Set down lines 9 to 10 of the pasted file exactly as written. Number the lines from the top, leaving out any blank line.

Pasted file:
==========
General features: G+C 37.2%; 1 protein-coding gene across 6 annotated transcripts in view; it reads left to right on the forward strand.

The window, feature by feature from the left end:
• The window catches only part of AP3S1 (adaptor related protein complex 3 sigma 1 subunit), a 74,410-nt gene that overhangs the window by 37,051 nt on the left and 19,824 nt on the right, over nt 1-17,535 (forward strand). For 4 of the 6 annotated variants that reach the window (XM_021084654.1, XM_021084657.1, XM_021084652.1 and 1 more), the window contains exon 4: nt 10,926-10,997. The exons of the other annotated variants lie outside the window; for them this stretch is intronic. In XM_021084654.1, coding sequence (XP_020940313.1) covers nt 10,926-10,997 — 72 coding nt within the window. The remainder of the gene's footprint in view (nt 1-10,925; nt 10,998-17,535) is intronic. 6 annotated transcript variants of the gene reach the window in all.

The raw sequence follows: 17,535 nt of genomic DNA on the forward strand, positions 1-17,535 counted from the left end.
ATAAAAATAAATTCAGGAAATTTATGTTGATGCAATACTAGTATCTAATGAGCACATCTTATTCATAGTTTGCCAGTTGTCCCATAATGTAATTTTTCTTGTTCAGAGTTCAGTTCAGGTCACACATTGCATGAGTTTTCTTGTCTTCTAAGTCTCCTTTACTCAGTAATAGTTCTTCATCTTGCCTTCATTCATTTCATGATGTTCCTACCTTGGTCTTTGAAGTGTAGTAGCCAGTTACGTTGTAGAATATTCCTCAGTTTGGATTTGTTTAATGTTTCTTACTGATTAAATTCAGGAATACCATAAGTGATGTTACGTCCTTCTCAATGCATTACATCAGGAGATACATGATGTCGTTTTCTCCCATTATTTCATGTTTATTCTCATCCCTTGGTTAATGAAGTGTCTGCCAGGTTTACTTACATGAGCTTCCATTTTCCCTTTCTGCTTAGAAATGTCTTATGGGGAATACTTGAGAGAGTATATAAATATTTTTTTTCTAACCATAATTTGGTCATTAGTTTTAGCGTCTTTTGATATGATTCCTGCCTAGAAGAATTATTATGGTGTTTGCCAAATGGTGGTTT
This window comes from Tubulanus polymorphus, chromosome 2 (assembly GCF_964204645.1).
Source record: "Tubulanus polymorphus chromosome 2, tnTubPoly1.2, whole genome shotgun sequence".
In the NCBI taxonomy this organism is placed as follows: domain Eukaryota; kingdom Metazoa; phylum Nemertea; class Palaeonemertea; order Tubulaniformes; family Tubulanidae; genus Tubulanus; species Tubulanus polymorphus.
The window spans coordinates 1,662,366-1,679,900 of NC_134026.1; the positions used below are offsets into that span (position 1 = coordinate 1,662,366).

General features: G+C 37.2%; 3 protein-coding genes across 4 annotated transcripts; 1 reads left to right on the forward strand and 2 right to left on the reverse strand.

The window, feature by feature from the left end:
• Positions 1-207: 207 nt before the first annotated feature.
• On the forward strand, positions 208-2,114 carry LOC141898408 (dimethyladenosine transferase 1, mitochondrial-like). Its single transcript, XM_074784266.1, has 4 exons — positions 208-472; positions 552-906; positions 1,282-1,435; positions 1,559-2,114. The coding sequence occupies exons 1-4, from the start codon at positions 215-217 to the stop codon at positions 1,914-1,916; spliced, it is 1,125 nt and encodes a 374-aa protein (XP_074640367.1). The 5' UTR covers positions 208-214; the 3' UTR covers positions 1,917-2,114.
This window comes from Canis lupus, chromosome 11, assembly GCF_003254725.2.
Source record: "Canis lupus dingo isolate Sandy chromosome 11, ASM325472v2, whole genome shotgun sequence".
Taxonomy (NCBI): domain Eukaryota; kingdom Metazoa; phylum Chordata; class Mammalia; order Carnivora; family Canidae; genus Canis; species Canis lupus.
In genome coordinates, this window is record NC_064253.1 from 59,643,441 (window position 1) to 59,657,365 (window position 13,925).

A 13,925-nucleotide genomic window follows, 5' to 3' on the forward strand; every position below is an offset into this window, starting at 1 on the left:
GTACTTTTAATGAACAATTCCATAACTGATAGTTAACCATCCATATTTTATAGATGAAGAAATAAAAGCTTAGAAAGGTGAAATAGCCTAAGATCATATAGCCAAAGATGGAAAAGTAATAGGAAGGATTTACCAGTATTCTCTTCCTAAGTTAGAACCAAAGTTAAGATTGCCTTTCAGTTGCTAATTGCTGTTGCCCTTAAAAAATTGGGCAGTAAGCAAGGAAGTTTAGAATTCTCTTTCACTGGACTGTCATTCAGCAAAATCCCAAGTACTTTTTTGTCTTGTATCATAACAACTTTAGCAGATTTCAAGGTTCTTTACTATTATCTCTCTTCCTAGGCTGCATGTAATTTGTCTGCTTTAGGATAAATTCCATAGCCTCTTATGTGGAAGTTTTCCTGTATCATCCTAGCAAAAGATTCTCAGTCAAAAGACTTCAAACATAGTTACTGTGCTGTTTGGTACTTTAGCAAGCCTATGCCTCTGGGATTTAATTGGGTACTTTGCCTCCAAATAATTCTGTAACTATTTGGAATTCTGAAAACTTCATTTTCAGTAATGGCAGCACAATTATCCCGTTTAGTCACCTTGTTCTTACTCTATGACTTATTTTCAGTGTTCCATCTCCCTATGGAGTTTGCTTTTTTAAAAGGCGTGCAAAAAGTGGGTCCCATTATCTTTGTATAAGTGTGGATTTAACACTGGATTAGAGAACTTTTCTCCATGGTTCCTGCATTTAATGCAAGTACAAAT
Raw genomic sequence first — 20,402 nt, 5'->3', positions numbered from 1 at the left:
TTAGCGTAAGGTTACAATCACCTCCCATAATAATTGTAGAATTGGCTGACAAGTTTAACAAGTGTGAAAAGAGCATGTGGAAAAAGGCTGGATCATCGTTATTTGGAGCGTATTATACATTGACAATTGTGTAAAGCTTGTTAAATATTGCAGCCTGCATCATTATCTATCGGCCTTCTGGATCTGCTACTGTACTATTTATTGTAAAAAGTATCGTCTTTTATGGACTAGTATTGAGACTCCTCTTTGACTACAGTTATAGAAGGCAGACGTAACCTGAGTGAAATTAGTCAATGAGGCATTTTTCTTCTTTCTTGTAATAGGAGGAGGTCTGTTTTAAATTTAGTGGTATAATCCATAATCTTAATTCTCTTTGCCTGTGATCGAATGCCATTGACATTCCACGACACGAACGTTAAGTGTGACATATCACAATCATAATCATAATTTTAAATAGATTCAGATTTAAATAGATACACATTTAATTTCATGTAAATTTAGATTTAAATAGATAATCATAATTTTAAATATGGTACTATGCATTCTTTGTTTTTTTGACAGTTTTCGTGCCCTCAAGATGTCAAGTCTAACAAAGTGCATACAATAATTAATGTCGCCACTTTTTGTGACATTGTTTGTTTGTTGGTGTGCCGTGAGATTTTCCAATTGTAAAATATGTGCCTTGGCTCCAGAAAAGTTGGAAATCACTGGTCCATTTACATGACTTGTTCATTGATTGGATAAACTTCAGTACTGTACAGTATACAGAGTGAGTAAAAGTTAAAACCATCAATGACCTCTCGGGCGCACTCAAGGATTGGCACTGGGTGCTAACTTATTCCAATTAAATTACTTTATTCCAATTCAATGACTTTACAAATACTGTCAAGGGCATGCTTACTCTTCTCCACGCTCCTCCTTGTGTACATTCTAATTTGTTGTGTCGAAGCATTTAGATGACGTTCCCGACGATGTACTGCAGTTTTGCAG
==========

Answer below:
The window spans coordinates 1,662,366-1,679,900 of NC_134026.1; the positions used below are offsets into that span (position 1 = coordinate 1,662,366).

General features: G+C 37.2%; 3 protein-coding genes across 4 annotated transcripts; 1 reads left to right on the forward strand and 2 right to left on the reverse strand.